Mark Pope, professor and chair of the Department of Counseling and Family Therapy in the College of Education at UMSL

Mark Pope is a professor and the chair of the Department of Counseling and Family Therapy in the College of Education at UMSL. (Photo by August Jennewein)

Being recognized as a leader in your field is an amazing honor. Being called a tireless crusader, founding father and advocate is humbling. But changing the world is empowering.

Mark Pope, professor and chair of the Department of Counseling and Family Therapy in the College of Education at the University of Missouri–St. Louis, has spent his career contributing to, fighting for and educating in the career counseling field with a particular focus on the lesbian, gay, bisexual and transgender community.

Known as the grandparent of career counseling for the LGBT community, Pope is a recognized international expert in various aspects of counseling with sexual minorities, including gay and lesbian career development, violence in schools against sexual minority youths, sexual behavior in aging gay men and psychological testing with sexual minorities.

He has advocated for LGBT individuals, as well as all members of underrepresented and culturally marginalized groups in American society for more than 35 years.

How did you become interested in career counseling?
There were several instances that reinforced my decision, but the bottom line for me was that career counseling was uncompromisingly positive, focusing on people’s strengths rather than weaknesses. And that was very attractive to me.

What inspired you to focus on the LGBT community early in your career?

No one else was. Counseling with LGBT persons was in its infancy in 1973 when I began working on my master’s degree in counseling. I had seen the injustice that was being perpetrated on gay, lesbian and bisexual people because of the inclusion of the diagnostic category “homosexuality” in the psychiatrists’ list of mental disorders. I wanted to change that. It really was that simple.

You’ve received considerable recognition recently from your field and colleagues, what impact do you think you’ve had?
Simply by being “out” as a gay man, I have had a huge impact on the profession of counseling. In 2004, I was selected for the “OUT 100” as one of the major contributors to lesbian and gay culture in the United States in that year. Counselors rarely make such a high profile list, but I received this recognition for being elected as the first openly gay person to serve as president of a major mental health professional association, the American Counseling Association, exactly 30 years after the removal of “homosexuality” from the list of psychiatric disorders in the United States – repudiating once and for all the illness model used to limit the rights of gay, lesbian and bisexual individuals in the United States and around the world.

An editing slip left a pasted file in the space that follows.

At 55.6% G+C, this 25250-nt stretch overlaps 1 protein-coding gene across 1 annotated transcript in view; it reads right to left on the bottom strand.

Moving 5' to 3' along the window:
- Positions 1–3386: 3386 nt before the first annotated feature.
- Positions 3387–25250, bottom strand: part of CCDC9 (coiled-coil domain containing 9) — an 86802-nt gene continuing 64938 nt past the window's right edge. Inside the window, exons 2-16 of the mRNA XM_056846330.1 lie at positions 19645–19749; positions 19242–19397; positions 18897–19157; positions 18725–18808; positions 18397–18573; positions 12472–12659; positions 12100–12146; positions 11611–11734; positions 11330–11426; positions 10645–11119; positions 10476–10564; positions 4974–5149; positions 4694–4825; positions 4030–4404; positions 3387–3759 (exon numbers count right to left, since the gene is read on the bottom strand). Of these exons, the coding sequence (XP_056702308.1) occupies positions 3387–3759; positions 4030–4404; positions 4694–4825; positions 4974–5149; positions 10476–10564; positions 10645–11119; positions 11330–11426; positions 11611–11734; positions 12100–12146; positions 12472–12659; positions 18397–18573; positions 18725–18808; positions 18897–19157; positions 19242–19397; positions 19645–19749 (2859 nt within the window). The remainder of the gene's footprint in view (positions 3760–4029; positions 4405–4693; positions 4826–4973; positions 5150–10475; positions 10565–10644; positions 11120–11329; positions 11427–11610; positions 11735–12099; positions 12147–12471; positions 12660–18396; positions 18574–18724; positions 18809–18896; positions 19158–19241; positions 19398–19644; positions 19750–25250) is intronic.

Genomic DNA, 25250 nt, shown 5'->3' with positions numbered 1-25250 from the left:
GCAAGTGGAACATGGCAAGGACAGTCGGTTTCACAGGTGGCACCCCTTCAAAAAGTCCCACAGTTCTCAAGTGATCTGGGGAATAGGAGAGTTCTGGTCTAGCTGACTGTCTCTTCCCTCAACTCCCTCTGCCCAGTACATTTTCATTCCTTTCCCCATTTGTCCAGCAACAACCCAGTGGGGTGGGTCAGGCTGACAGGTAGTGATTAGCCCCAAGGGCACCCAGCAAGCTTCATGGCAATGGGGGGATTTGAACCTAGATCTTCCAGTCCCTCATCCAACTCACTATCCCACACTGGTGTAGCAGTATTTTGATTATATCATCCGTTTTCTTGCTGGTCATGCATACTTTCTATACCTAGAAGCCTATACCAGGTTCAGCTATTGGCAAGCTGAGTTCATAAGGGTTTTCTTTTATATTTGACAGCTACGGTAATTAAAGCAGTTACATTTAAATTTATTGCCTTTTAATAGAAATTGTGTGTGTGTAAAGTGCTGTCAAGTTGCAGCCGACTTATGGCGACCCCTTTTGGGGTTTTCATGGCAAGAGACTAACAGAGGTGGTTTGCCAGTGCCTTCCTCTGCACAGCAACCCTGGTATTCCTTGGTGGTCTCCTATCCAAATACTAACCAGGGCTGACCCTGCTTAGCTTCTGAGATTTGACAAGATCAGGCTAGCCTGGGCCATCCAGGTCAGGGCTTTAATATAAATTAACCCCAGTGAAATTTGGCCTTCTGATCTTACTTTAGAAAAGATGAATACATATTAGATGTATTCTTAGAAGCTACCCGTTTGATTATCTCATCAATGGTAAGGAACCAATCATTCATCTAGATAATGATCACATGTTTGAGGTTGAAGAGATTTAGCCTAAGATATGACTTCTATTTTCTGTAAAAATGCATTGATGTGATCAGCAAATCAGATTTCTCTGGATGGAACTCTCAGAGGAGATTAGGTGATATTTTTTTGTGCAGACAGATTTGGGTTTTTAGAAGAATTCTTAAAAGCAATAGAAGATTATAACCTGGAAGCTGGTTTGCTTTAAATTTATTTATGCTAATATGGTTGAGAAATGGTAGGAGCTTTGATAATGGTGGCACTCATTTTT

You’ve been called an inspiration to many, but who inspires you?
My mother inspired me to keep trying to reach my full potential as a human being through education and helping others. She spent her life as an elementary school teacher in rural southeast Missouri and she touched so many lives.

What would you most like to be remembered for at UMSL and in the field of career counseling?
We changed the world. My colleagues and I trained a hell of a lot of good counselors, who carried our work to the rest of the world.


Over the last two years Mark Pope has received several career-highlighting awards, including:

*Named one of nine extraordinary leaders in the 100-year history of the career counseling profession by the National Career Development Association
*Lifetime Career Achievement Award from the Missouri Career Development Association
*2012 GLBT Educator of the Year Award from the National Organization of Gay and Lesbian Scientists and Technical Professionals, an affiliate of the American Association for the Advancement of Science
*Inaugural Diversity Initiative Award from the National Career Development Association

This story was originally published in the fall 2013 issue of UMSL Magazine.

Jen Hatton

Jen Hatton

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